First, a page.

Anyone who pays close enough attention to Jews sooner or later catches glimpses of the extraordinary sense of conceitedness that they normally strive to conceal. Like Muslims, they nurture bizarre fantasies about how European civilisation could not have ascended to global domination without them; or how specific countries owe their prosperity or well-being to them.
One early public expression of this sense of Jewish supremacism was the book “City Without Jews”, written by the Jewish author Hugo Bettauer. Its storyline involves Jews being expelled from a fictionalised Vienna (called “Utopia” in the film) and everything then falls apart. Commerce grinds to a halt; the economy declines; culture stagnates. A film, based on the novel, was made in 1924.
Based on a dystopian novel by the Jewish publicist Hugo Bettauer, Die Stadt ohne Juden (“The City Without Jews”) originally premiered in Vienna in July 1924, but the original version vanished in the war years and was considered lost for more than 90 years.
Now, thanks to a chance discovery in a Parisian flea market and the biggest crowdfunding campaign to date in Austria’s culture sector, the silent film is set to be digitally restored and re-released in its original form for the first time, with a premiere including a new live score scheduled at Vienna’s concert hall for autumn 2017.
… “The message we want to send out is that this is not just a film about the past, but an anti-Nazi statement,” Wostry told the Guardian. “Back when The City Without Jews was made, we had a very similar situation to the one we are in now. At the end of the first world war, a lot of people had been displaced by Russian forces in the north of the empire and were migrating south to Vienna, especially Jews from Bukovina and Galicia. Antisemitic feelings got a massive boost through this refugee crisis and all parties started to make politics with it.”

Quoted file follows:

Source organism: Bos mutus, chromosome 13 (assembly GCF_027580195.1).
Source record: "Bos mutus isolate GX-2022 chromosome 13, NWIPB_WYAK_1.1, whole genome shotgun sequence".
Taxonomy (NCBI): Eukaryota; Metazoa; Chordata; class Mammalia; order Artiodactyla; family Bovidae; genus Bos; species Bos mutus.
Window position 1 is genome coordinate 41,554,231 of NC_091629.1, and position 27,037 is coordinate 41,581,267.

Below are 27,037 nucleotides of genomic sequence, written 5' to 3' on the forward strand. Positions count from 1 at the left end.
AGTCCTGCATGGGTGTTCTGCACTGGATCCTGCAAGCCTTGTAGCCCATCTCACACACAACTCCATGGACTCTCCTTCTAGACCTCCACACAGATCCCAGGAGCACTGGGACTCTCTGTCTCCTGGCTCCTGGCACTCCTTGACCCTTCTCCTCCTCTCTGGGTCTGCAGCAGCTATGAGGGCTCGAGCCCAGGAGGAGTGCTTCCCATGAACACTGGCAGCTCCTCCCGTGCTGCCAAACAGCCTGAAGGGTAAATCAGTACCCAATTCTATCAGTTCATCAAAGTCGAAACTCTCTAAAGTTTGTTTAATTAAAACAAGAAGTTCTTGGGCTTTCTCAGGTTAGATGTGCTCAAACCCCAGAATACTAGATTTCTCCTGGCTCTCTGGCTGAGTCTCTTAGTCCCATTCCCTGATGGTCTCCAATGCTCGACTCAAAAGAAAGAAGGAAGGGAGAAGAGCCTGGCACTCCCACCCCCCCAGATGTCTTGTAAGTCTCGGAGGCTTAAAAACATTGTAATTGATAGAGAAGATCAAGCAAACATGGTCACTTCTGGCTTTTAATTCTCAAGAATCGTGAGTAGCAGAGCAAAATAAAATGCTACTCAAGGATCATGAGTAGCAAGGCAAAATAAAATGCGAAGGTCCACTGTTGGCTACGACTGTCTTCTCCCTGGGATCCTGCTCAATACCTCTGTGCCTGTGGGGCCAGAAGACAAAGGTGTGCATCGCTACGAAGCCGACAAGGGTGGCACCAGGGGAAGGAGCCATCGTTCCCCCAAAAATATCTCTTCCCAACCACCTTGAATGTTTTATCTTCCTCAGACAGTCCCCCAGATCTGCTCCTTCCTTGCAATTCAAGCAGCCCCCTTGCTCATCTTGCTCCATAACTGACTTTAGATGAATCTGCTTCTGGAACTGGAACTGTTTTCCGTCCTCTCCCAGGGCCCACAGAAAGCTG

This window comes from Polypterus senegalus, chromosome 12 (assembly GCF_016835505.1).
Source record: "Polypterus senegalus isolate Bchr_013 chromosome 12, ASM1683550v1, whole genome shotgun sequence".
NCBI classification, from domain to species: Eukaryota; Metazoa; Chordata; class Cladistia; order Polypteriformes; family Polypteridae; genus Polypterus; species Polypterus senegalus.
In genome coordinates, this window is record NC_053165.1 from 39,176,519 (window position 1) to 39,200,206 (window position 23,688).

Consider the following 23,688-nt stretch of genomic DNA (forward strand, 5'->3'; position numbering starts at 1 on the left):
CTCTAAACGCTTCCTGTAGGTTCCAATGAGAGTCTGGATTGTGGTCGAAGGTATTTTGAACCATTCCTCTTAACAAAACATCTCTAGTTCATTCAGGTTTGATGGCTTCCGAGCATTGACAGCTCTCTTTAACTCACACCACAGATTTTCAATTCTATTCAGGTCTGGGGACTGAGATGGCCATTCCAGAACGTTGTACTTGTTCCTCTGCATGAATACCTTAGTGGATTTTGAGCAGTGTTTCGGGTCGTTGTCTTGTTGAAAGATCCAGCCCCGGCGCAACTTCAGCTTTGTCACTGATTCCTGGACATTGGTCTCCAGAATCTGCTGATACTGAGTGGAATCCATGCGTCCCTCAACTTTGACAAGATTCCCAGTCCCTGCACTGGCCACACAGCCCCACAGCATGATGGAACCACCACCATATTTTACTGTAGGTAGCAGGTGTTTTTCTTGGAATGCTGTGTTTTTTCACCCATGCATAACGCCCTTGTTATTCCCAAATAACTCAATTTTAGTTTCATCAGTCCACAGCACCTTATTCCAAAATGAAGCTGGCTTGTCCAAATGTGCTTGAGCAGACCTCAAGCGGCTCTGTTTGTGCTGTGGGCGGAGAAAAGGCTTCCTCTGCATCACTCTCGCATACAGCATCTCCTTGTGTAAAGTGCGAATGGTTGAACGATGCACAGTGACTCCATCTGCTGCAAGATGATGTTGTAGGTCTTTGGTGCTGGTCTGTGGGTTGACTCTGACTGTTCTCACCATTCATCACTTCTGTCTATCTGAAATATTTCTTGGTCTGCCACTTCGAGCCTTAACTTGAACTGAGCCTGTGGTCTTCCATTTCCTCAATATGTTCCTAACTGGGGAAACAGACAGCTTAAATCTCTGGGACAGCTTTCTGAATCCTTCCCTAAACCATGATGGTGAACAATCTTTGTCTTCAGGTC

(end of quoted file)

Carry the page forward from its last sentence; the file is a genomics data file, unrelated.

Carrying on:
After the second world war, when Austria had to redefine itself as a nation, Jewish Vienna played an important part. Wostry said: “We became the nation of Schnitzler, Freud and Schönberg. But Austria never actually tried to bring back Jews that were driven out. There’s a great paradox at the heart of this nation.”
In the film, Utopia’s fictional chancellor eventually decides to invite the Jewish population back into the city. Real life did not offer such a happy ending. Oskar Helmer, Austria’s postwar interior minister, did little to hide his belief that questions over reparation payments and restitution of Jewish property should be drawn out as long as possible.
Bettauer, the author of the novel that inspired the film, was assassinated in his office by an ex-member of the then banned Nazi party only months after the film’s premiere. History also had in store a number of cruel twists for the film’s lead actors.
Johannes Riemann, who plays the film’s Jewish protagonist, Leo Strakosch, later joined the Nazi party and in 1944 performed at a variety evening at the Auschwitz concentration camp, while star actor Hans Moser, who plays one of the film’s most rabid antisemites, had to emigrate from Austria because he refused to divorce his Jewish wife.
But, as we saw in the recent Austrian elections, there are only around 3000 Jews in the entire country. So Austria is now almost a country without Jews and Vienna is almost a city without Jews. The Utopian vision has been realised. Did the catastrophic consequences predicted by Bettauer come about? Not at all. Today, Austria is one of the most prosperous countries in Europe. Vienna ranks repeatedly as the city with the highest quality of life in the world. It seems that, in their conceit, the Jewish supremacists got it wrong.
1. Vienna, Austria — This city tops the rankings for the seventh consecutive time. East of the Danube River, Vienna is the seventh-largest city by population within city limits in the European Union and is rich in culture.